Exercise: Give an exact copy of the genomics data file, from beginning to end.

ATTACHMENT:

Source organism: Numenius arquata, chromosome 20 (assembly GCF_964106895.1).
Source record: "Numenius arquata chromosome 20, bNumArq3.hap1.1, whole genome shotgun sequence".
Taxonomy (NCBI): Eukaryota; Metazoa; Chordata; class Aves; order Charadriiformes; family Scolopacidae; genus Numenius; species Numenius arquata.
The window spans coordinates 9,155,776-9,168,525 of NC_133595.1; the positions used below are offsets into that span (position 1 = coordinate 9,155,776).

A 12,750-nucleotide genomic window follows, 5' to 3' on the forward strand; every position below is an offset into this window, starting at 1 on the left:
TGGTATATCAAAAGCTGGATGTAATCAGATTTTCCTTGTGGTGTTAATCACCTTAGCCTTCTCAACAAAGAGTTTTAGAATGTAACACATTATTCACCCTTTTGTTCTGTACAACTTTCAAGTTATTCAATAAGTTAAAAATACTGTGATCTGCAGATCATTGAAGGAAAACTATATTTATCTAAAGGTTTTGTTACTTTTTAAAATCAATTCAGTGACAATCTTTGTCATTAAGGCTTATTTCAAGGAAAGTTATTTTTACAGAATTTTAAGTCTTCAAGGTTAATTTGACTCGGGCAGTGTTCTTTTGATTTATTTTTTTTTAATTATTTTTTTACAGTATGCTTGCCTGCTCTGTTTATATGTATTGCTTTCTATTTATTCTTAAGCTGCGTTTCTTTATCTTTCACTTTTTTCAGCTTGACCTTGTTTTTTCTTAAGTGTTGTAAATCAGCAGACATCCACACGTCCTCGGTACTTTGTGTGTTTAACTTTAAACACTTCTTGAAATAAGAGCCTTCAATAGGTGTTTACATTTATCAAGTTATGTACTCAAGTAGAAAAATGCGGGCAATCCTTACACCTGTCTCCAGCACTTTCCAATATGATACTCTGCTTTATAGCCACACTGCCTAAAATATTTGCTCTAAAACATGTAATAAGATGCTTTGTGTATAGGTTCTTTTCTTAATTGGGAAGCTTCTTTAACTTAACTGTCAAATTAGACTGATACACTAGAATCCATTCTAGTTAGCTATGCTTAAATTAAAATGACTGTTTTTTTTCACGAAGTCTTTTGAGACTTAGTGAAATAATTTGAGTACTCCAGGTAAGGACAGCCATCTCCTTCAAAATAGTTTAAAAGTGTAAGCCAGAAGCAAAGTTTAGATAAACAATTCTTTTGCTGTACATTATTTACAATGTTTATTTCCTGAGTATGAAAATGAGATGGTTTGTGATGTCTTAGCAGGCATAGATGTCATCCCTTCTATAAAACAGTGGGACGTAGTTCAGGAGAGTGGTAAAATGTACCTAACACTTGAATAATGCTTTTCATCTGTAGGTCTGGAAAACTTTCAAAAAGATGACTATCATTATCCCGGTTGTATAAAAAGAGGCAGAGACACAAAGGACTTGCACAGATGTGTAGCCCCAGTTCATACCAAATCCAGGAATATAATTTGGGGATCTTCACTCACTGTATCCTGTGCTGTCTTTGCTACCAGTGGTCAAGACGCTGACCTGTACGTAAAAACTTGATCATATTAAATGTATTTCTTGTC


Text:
Source organism: Numenius arquata, chromosome 20 (assembly GCF_964106895.1).
Source record: "Numenius arquata chromosome 20, bNumArq3.hap1.1, whole genome shotgun sequence".
Taxonomy (NCBI): Eukaryota; Metazoa; Chordata; class Aves; order Charadriiformes; family Scolopacidae; genus Numenius; species Numenius arquata.
The window spans coordinates 9,155,776-9,168,525 of NC_133595.1; the positions used below are offsets into that span (position 1 = coordinate 9,155,776).

A 12,750-nucleotide genomic window follows, 5' to 3' on the forward strand; every position below is an offset into this window, starting at 1 on the left:
TGGTATATCAAAAGCTGGATGTAATCAGATTTTCCTTGTGGTGTTAATCACCTTAGCCTTCTCAACAAAGAGTTTTAGAATGTAACACATTATTCACCCTTTTGTTCTGTACAACTTTCAAGTTATTCAATAAGTTAAAAATACTGTGATCTGCAGATCATTGAAGGAAAACTATATTTATCTAAAGGTTTTGTTACTTTTTAAAATCAATTCAGTGACAATCTTTGTCATTAAGGCTTATTTCAAGGAAAGTTATTTTTACAGAATTTTAAGTCTTCAAGGTTAATTTGACTCGGGCAGTGTTCTTTTGATTTATTTTTTTTTAATTATTTTTTTACAGTATGCTTGCCTGCTCTGTTTATATGTATTGCTTTCTATTTATTCTTAAGCTGCGTTTCTTTATCTTTCACTTTTTTCAGCTTGACCTTGTTTTTTCTTAAGTGTTGTAAATCAGCAGACATCCACACGTCCTCGGTACTTTGTGTGTTTAACTTTAAACACTTCTTGAAATAAGAGCCTTCAATAGGTGTTTACATTTATCAAGTTATGTACTCAAGTAGAAAAATGCGGGCAATCCTTACACCTGTCTCCAGCACTTTCCAATATGATACTCTGCTTTATAGCCACACTGCCTAAAATATTTGCTCTAAAACATGTAATAAGATGCTTTGTGTATAGGTTCTTTTCTTAATTGGGAAGCTTCTTTAACTTAACTGTCAAATTAGACTGATACACTAGAATCCATTCTAGTTAGCTATGCTTAAATTAAAATGACTGTTTTTTTTCACGAAGTCTTTTGAGACTTAGTGAAATAATTTGAGTACTCCAGGTAAGGACAGCCATCTCCTTCAAAATAGTTTAAAAGTGTAAGCCAGAAGCAAAGTTTAGATAAACAATTCTTTTGCTGTACATTATTTACAATGTTTATTTCCTGAGTATGAAAATGAGATGGTTTGTGATGTCTTAGCAGGCATAGATGTCATCCCTTCTATAAAACAGTGGGACGTAGTTCAGGAGAGTGGTAAAATGTACCTAACACTTGAATAATGCTTTTCATCTGTAGGTCTGGAAAACTTTCAAAAAGATGACTATCATTATCCCGGTTGTATAAAAAGAGGCAGAGACACAAAGGACTTGCACAGATGTGTAGCCCCAGTTCATACCAAATCCAGGAATATAATTTGGGGATCTTCACTCACTGTATCCTGTGCTGTCTTTGCTACCAGTGGTCAAGACGCTGACCTGTACGTAAAAACTTGATCATATTAAATGTATTTCTTGTC